Children’s Aid Society Sued for Trying to Help the Poor

David R. Jones, The Urban Agenda

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The Children’s Aid Society is being sued for trying to help children living in poverty.  Honest. 

The Board of Trustees of the Children’s Aid Society voted in December to sell the Philip Coltoff Center, including the school on Sullivan Street in Greenwich Village.  The board’s decision is driven by the Society’s need to focus its finite resources on low-income New York City neighborhoods.  Average household income in Greenwich Village is nearly $125,000, while one in four children in New York City is living in poverty; that’s over 500,000 children living in households with income of less than $18,530 for a family of three.

A lawsuit was filed in a bid to prevent the closure of nursery school programs run by the Society, a local fixture for over 100 years.  A hearing to demand that the Society keep the preschool at the Center open until June 2013 was recently cancelled to give both sides an opportunity to discuss a settlement.

Changing Demographics

The Philip Coltoff Center opened in Greenwich Village in 1891 as an industrial school to serve the large population of immigrants living in the area.  The demographics of Greenwich Village have changed dramatically in the last 120 years.  It has become one of the most affluent areas of the city as well as a neighborhood with one of the smallest number of black and Latino families in the city. 

Yet tuition at the school hardly reflects the household income of the families with children enrolled.  Yearly tuition is $12,000, versus $32,000 at the Little Red School House, a few blocks away.

The Society board’s decision is driven by its need to focus its resources on low-income New York City neighborhoods.  Since its founding in 1853, the Society has had a single mission: to serve New York City children living in poverty.  Its resources are finite and must be put where they will do the most good.  At present, the Center is siphoning off resources that should be used to help children from poor households. 

The Society’s programs and services evolved with the changing needs of families and of communities.  Over the years it has relocated services repeatedly in order to be where the need is greatest.  It has opened and shut other facilities as community needs changed over time.  The 45 locations the Society operates now are not the same locations it occupied 100 years ago or even 50 years ago.

Children’s Aid Society president and CEO Richard R. Buery explained: “We at The Children’s Aid Society are proud of our commitment to achieve transformative change for children living in low-income neighborhoods in New York City, and it is clear that those children need our support now more than ever. 

“We cannot meet the needs of all children in New York City.  Every choice to serve children in one neighborhood is a choice not to serve those in another, and our mission requires us to make those choices in favor of children and communities with more limited resources.  Throughout our 157-year history, we have closed centers in communities where other layers of support are available to children and families in order to open centers in communities where those supports don’t readily exist.  We preserve our highest standards of excellence during periods of transition.”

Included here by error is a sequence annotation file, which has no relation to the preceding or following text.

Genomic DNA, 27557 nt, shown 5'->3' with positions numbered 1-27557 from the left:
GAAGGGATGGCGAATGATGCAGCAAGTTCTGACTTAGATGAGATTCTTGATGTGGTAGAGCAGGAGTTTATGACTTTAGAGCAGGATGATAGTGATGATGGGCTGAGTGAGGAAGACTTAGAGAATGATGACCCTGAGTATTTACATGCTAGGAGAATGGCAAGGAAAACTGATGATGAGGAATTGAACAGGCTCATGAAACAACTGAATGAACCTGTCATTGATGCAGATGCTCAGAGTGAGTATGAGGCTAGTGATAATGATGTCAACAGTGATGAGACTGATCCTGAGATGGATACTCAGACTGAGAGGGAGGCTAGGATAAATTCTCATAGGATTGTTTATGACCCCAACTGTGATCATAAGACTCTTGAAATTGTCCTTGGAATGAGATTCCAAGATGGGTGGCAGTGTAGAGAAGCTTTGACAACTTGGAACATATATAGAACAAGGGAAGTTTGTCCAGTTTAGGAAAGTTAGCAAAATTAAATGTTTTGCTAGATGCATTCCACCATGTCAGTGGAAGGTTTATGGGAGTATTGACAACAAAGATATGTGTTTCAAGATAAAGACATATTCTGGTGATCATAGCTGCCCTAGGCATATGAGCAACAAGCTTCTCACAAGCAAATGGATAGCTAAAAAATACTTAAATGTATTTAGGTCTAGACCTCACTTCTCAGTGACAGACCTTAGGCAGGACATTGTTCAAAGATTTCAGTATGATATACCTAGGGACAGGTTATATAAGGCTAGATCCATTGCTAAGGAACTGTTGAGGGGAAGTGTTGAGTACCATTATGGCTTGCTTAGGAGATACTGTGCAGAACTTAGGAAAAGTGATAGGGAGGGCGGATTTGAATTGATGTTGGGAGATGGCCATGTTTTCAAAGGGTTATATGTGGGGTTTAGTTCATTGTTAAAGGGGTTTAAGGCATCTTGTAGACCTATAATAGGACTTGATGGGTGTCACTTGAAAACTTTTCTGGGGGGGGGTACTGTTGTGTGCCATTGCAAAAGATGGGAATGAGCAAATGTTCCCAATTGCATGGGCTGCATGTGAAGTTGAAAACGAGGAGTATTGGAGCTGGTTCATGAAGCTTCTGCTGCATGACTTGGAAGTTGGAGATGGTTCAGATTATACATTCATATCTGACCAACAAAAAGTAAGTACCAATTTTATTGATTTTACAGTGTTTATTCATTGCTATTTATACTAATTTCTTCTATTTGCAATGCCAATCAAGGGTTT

The Society felt it must focus its efforts and resources on communities such as the South Bronx, Washington Heights, Harlem, and East Harlem.  In the Morrisania section of the South Bronx, the Society opened a health services hub, a teen center, foster care and preventive services offices as well as seven community schools within the last 10 years because the agency saw a great need for its services there.

Shrinking Resources

It seems to me that the lawsuit was both misguided and frivolous, especially considering the mission of the Children’s Aid Society and the relative wealth of the families with children attending the nursery school at the Center.  The Society has agreed to keep the nursery school open until the deadline for students who are already enrolled.  The argument made by a lawyer for the parents filing the lawsuit that the Society’s decision discriminates against more affluent Greenwich Village residents is ridiculous.  These are people with all sorts of options for their children.  In a time of shrinking resources, their insistence that the school remain open denies help to children – particularly black and Latino children - living in low-income areas of the city.

A resolution to this situation, without the financial and emotional drain that attends many legal proceedings, should be pursued.  In any event, the mission of the Children’s Aid Society – to serve the city’s children living in poverty – should be uppermost in any decision.   

David R. Jones is president and CEO of the Community Service Society (CSS), the leading voice on behalf of low-income New Yorkers for over 165 years.  The views expressed in this column are solely those of the writer.  The Urban Agenda is available on CSS’s website:

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